The Myriad case involves several patents on the breast cancer genes BRCA1 and BRCA2. Three different types of claims are at issue: (a) claims involving cDNA of spliced coding regions or isolated DNA of the BRCA1 gene, (b) claims to methods of screening potential cancer therapeutics by analyzing growth rates of cells with altered BRCA genes in the presence or absence of the therapeutics, and (c) claims to methods of analyzing BRCA gene sequences by comparing the cancer-predisposing mutations to normal sequences. Subsequently, although the members of the appeals court disagreed with each other on the patentability of the cDNA and isolated DNA, the majority found these claims to be valid, because neither cDNA nor isolated DNA is something that exists in nature and, accordingly, is not a product of nature. The appeals court also found that the screening methods sufficiently apply laws of nature. The appeals court found, however, that Myriad's claims to methods of analyzing BRCA gene sequences and comparing those with cancer-predisposing mutations to normal sequences is not patentable subject matter.
The issue regarding patentability of cDNA and isolated DNA has been appealed to the Supreme Court; however, immediately subsequent to the Supreme Court decision in Prometheus, the Supreme Court asked the appeals court to reconsider in light of the Prometheus decision. Because the Prometheus case relates to methods and not objects, it is unclear how the appeals court will apply that decision to claims for DNA sequences that exist in a synthetic or isolated form. It is also unclear whether the appeals court must or will revisit its decisions on the 2 types of method claims, which were not appealed to the Supreme Court. Thus, anything can still happen to the Myriad patents.
What do the invalid claims of Prometheus and Myriad have in common? In both cases, the invalid claims require application of a law of nature without any specific definition on how to apply that law of nature. The Supreme Court found a claim unacceptable if it stated a law of nature with only vague directions to “apply it.” The appeals court described the same issue as unacceptable if the application of the law of nature is done in a way that can be accomplished by “abstract mental steps.” Both sets of claims require a doctor or laboratory technician to perform some actual step that is transformative; however, that transformative step was known and had previously been done. The potentially patentable novel step was written in a way that could be performed solely by thought or with a vague direction to apply it. To be valid, the patented law of nature must be applied in a useful way (the more tangible, the better). If the law of nature can be applied by a mental step or if there is not much guidance on how to apply the law of nature, the subject matter probably falls outside of patentable scope.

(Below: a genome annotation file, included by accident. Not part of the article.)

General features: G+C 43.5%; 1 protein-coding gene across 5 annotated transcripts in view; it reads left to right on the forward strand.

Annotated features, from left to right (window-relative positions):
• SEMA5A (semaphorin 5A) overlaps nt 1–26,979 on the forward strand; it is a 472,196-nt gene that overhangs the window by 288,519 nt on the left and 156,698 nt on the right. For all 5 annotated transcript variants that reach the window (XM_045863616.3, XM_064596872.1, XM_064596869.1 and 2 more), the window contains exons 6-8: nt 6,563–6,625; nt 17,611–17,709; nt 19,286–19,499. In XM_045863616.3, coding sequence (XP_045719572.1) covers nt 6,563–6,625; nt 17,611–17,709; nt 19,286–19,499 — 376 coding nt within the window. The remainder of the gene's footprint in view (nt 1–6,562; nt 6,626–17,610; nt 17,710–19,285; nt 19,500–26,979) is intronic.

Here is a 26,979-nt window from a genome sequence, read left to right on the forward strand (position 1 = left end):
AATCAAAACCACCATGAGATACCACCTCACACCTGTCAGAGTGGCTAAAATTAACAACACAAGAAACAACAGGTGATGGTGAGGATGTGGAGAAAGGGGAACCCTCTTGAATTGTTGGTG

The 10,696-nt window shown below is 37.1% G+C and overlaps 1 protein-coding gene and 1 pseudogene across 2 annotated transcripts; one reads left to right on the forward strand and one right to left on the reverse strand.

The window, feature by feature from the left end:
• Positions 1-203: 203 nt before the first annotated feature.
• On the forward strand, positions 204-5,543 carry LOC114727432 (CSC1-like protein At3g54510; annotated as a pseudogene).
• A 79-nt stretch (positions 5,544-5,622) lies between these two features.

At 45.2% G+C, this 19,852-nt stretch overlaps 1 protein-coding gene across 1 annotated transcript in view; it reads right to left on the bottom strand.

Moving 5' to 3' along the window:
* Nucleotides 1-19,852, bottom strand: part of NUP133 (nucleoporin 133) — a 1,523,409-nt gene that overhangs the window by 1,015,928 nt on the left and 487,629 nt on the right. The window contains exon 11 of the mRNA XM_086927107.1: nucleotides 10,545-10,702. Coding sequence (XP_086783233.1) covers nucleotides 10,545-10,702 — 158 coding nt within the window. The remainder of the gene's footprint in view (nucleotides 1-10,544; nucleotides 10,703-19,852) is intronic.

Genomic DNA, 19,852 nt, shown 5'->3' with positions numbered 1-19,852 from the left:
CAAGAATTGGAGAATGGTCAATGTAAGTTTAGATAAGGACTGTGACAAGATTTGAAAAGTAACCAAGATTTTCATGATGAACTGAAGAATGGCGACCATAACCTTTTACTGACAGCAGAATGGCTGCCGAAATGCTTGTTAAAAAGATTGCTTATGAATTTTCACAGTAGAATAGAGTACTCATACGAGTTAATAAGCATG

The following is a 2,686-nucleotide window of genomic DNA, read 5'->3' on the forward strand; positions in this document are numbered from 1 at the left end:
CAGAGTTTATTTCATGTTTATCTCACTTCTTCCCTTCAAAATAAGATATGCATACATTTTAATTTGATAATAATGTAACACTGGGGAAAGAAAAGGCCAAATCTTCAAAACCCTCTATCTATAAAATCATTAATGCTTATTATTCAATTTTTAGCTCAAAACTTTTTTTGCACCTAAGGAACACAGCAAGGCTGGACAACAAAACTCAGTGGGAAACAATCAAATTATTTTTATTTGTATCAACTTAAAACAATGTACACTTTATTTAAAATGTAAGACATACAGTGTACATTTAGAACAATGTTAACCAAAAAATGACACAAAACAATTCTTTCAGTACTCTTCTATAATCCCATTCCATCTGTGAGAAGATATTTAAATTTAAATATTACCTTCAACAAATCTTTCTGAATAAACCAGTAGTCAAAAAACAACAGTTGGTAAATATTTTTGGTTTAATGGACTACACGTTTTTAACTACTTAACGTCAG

The take-home lesson from these cases is that novel and nonobvious items remain patentable subject matter. Laws of nature and natural phenomena are not patentable unless they are applied with specificity. At this point, it is unclear whether cDNA and isolated DNA of novel sequence meet that level of specificity. On the other hand, the Prometheus patents are dead and are likely to remain dead, because Prometheus has very few legal options at this time. Laboratories are cautioned, however, to consult with their legal counsel before using Prometheus' methods, because other patents may exist that were not part of that litigation.
↵† J.T. Powlick, Esq., is legal counsel and a patent attorney at Idaho Technology.
↵2 Human genes:
- breast cancer 1, early onset;
- breast cancer 2, early onset
Author Contributions: All authors confirmed they have contributed to the intellectual content of this paper and have met the following 3 requirements: (a) significant contributions to the conception and design, acquisition of data, or analysis and interpretation of data; (b) drafting or revising the article for intellectual content; and (c) final approval of the published article.
Authors' Disclosures or Potential Conflicts of Interest: No authors declared any potential conflicts of interest.
- Received for publication April 2, 2012.
- Accepted for publication April 4, 2012.
- © 2012 The American Association for Clinical Chemistry